Recognizing and Combating Cults

The Modern Survival Guide #95

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What Is a Cult?

So let’s start at the beginning, as we often do, with a definition. According to Wikipedia, a “cult” is “a social group with socially deviant or novel beliefs and practices,” which is somewhat incomplete. The word has derogatory overtones that need to be addressed, so let’s amend that definition to the following:

Hot to Spot a Cult

So let’s go back to identifying cults. Cults tend to share some common characteristics:

  • An answer for everything: Most cults lure in new members with a core philosophy or religious explanation that provides simple answers. This makes them very attractive to people who are looking for answers.
  • Restrictions on travel or movement: Cults often claim there is no legitimate reason to leave their community, may physically prevent people from leaving, and excommunicate, demonize, or otherwise shun people who manage to leave.
  • Pressure to make quick decisions: Cults often pressure their members to make rapid decisions on matters of finance, personal matters, matters of faith, or decisions regarding membership in the cult. The defining characteristic of a “rapid” decision in this case is that there is insufficient time to think through all the implications.
  • Exploitation of members: Cults often demand that members contribute financially, emotionally, in labor, or in sexual favors. These demands are accompanied by the threat of being shunned, emotionally traumatized, or physically harmed by the cult membership if they refuse.
  • Closed groups: Cults often have an inner circle, or series of inner circles, whose activities are kept secret from people who are not “inside the onion.” Financial matters, in particular, are likely to be handled by a closed group — beware of any religious organization that won’t talk about its finances.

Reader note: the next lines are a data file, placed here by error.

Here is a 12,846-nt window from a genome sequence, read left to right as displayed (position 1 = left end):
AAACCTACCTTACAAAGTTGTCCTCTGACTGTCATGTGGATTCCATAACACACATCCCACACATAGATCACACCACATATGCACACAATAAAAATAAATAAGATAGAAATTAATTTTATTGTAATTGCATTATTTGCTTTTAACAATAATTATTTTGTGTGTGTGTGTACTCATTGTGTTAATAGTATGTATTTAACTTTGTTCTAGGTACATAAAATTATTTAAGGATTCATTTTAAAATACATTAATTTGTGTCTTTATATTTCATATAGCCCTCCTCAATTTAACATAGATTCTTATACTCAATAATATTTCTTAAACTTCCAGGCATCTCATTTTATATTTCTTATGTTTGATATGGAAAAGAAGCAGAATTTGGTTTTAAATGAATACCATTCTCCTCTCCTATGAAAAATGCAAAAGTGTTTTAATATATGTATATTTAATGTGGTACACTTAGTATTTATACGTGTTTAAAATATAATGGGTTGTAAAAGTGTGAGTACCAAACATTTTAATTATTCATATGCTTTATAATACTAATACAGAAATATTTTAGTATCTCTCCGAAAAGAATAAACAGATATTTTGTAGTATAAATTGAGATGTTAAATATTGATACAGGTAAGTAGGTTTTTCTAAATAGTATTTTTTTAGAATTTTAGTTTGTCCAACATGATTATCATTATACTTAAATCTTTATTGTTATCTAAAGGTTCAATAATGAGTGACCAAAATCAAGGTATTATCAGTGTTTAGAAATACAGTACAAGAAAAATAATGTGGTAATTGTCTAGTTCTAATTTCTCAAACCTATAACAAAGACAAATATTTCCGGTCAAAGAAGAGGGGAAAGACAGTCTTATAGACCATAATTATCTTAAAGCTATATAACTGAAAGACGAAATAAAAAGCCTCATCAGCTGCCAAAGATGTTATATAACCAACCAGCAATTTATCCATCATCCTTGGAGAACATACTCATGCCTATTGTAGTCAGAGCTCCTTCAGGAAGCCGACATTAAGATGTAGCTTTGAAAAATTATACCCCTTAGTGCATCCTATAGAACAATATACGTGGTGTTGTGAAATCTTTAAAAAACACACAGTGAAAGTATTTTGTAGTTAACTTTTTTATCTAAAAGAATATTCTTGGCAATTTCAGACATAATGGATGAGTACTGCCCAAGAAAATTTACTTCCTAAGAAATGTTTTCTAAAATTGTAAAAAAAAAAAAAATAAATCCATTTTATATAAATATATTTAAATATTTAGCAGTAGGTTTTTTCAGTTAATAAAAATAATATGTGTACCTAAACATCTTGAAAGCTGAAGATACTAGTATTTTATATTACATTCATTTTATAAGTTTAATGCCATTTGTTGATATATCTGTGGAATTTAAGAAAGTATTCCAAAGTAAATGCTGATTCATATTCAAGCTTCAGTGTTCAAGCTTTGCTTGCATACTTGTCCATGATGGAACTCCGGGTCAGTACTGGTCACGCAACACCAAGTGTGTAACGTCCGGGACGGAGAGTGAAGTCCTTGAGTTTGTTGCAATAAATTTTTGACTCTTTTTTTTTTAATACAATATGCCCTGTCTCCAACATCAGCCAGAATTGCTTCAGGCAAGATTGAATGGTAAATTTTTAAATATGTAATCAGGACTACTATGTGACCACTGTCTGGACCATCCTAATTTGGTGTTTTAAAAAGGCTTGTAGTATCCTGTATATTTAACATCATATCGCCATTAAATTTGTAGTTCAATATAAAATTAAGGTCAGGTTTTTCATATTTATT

• Demonization of outsiders: Cults often encourage members to only associate with other members of the cult, and encourage the belief that those who are not members of the cult are sinners, worth only their value as potential converts.
  • Claims of divinity or special powers: Cult leaders often claim divinity, supernatural abilities, special powers, or simply divinely inspired wisdom.
  • Rejection of critical thought: Cults often reject questions or rational concerns out of hand, and refuse to ascribe any incorrect action to their leader. Rote regurgitation of talking points and failure to address questions are potential signs of cult behavior.
  • Documented abuses: Cults usually leave a paper trail of newspaper articles, court filings, and personal testimonials detailing and documenting past abuses.
  • Persecution complex: Cult members often refuse to engage in rational discussion, and if challenged may claim that they are being persecuted for their beliefs.
  • Dependency: Cult members are often encouraged to become dependent on the cult or cult leader to resolve everyday issues and life challenges.